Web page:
Example of Frosty Luster on Gold CoinThe most common luster seen on United States gold coins, especially those from the 19th century, is frosty in texture. Frosty luster can be extremely attractive. I would describe it to the new collector as having a “hard” look and it is most associated, in my experience, with coins produced at the Philadelphia and San Francisco mints.

Frosty luster is considered a “plus” by most collectors. Unfortunately, this sort of luster is becoming harder to find as more and more gold coins are chemically treated. Coins with original frosty luster have what I call a “wagon wheel” effect where the luster flows clockwise and appears to almost radiate out from the center of the coin.

Some of the series that are famous for having above-average frosty luster include the Fat Head quarter eagles and half eagles from the 1820’s and 1830’s, Classic Head gold, No Motto Philadelphia issues and Three Dollar gold pieces.

Satiny Luster

Example of Satiny LusterAnother type of luster seen on United States gold coins is satiny in texture. Satiny luster tends to be less attractive than frosty luster but it can be very appealing. I would describe it to the new collector as having a “soft” look and it is often seen on branch mint coins from the 19th century and on San Francisco issues from the 20th century.

For the new collector, satiny luster is more difficult to understand and appreciate than frosty luster. This is due to the fact that it is more subtle in its appearance. As an example, the luster on the coin shown above is excellent in-hand and shows very few breaks in the fields. But most collectors would think this coin has a considerable amount of wear; due to its subtle luster and, obviously, the weakness of strike at the centers.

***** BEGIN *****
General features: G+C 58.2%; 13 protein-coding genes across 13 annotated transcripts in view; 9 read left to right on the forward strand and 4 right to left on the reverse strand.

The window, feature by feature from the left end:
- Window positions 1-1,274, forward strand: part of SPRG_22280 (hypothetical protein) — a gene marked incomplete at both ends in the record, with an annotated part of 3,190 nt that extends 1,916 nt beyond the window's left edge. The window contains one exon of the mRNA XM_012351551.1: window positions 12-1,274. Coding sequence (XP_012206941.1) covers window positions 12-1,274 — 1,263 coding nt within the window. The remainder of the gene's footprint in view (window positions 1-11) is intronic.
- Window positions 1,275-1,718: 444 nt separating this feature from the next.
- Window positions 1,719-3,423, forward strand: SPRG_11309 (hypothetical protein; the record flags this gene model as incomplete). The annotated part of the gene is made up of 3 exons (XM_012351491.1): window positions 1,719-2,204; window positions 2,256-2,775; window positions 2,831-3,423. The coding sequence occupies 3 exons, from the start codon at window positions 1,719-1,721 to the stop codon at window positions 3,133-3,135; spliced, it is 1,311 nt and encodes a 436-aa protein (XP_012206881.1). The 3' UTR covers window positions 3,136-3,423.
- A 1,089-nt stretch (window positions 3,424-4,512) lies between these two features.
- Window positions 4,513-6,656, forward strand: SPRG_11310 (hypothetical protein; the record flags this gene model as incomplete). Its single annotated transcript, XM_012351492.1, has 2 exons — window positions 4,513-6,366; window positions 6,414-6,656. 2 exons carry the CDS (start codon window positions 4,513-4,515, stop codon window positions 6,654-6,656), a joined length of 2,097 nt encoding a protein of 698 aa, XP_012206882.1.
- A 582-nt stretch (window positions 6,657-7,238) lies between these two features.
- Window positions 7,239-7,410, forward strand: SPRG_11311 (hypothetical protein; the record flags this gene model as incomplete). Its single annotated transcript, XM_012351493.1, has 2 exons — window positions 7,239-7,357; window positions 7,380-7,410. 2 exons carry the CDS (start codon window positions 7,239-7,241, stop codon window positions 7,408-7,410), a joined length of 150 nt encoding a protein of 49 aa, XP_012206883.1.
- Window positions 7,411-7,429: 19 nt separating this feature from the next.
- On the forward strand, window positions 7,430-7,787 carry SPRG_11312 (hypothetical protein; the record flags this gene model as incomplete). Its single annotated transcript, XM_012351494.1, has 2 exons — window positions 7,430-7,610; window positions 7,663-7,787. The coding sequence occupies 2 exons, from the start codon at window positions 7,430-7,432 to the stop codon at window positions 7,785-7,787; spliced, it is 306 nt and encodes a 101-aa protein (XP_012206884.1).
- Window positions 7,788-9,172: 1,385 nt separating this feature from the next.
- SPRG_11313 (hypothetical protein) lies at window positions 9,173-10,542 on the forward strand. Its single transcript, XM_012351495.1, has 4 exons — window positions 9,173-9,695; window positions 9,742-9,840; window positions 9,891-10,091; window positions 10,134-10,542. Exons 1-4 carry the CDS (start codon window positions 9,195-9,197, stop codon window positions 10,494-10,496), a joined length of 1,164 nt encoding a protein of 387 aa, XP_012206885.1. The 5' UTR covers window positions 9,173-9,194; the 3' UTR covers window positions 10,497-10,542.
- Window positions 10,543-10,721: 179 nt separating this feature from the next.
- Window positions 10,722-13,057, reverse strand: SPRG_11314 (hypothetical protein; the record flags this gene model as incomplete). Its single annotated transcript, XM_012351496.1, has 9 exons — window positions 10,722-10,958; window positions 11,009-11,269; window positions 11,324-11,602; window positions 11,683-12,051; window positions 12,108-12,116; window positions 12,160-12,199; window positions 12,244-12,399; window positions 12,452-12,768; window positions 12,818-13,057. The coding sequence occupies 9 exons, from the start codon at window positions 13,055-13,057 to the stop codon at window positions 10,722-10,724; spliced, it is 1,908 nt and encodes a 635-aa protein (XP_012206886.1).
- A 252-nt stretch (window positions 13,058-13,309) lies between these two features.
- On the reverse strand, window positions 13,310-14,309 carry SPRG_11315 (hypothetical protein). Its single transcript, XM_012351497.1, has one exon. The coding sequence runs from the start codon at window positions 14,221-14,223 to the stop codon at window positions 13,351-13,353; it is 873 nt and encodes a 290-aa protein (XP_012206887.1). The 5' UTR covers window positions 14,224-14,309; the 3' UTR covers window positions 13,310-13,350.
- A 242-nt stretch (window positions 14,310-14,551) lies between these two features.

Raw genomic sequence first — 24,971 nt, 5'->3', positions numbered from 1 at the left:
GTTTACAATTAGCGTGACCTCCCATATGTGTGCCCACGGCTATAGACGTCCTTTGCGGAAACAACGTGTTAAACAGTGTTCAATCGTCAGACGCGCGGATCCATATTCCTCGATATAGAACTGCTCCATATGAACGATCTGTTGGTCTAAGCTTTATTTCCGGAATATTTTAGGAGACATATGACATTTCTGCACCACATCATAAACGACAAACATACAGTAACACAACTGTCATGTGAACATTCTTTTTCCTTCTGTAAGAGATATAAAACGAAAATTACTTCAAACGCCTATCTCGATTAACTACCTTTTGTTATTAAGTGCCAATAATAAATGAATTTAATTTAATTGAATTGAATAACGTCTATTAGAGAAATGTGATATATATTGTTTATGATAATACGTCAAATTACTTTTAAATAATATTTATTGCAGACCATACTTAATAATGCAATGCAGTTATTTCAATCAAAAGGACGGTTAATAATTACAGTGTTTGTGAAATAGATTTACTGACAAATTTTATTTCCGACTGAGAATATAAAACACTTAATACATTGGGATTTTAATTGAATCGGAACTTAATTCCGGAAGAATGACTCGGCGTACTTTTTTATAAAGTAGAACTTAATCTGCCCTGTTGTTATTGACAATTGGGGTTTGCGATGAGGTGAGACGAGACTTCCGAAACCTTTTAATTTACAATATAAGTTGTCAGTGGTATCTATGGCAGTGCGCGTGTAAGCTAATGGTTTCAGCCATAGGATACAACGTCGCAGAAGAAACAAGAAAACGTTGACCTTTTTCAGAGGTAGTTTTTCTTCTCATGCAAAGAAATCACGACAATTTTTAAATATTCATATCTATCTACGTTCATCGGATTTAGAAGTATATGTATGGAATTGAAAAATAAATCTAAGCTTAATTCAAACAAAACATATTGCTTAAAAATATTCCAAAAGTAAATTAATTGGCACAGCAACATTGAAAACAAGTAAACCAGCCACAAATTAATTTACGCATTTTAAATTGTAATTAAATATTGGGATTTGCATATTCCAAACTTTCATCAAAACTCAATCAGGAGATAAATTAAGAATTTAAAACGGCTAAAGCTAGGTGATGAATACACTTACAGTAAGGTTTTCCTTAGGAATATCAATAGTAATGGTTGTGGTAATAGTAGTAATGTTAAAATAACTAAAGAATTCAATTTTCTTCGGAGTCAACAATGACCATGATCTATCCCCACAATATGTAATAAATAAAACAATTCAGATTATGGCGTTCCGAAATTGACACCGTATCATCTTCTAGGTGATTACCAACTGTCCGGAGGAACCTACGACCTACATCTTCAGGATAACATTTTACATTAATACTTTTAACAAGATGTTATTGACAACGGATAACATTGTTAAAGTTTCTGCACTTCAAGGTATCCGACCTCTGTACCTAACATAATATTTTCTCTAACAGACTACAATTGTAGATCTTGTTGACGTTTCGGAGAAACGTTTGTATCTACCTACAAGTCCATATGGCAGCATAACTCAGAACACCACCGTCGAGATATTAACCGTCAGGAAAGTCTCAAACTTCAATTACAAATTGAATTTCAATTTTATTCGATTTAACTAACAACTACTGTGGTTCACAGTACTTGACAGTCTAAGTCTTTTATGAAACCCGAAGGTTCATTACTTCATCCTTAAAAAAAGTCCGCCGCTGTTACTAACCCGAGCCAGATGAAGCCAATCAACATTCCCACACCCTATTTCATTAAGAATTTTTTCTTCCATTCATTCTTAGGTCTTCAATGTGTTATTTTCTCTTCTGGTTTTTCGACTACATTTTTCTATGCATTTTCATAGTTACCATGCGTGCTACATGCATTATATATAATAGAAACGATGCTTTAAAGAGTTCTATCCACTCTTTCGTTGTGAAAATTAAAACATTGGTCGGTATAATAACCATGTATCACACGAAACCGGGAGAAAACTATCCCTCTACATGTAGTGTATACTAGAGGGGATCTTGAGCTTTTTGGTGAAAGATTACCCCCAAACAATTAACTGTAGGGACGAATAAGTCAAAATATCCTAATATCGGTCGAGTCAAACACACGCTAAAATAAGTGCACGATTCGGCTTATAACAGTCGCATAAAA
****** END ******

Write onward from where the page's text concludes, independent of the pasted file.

In my experience, satiny luster is more often seen on New Orleans issues, Civil War era gold and some of the Reconstruction era Philadelphia issues. (more…)

The Basis for Collecting and Appreciating Naturally Toned Coins, Part 1

By Greg Reynolds for CoinLink

In the history of coin collecting in the U.S., most of the greatest all-time collections were characterized by many coins with attractive, natural toning, especially including many coins that had never been cleaned, dipped or otherwise deliberately modified. I have personally and carefully inspected a substantial percentage of the coins in the Eliasberg, Norweb, and Pittman collections. Further, I have seen a significant number of the naturally toned coins that were previously in the Garrett family and James A. Stack collections. Most of the very scarce or moderately rare coins from these collections that brought surprisingly high prices at auction, and generated the most enthusiasm among collectors, are those that have (or then had) natural toning and/or mostly original surfaces. Over a period of more than 125 years, sophisticated collectors in the U.S. have tended to strongly prefer naturally toned coins.

jay_brahinCurrently, three of the most sophisticated collectors who are widely recognized are Dr. Steven Duckor, Stewart Blay and Jay Brahin. Considerable information regarding their collecting accomplishments is found in the PCGS registry. While Jay is more of a specialist in early 20th century gold coins, Blay and Dr. Duckor have built phenomenal collections in several areas. Not all of their coins are listed in the PCGS registry. Most sophisticated, advanced collectors have similar sentiments and a preference for natural toning. Many of them, however, wish to remain anonymous and thus will not be mentioned. Duckor, Blay and Brahin are all very much willing to share their knowledge with the coin collecting community.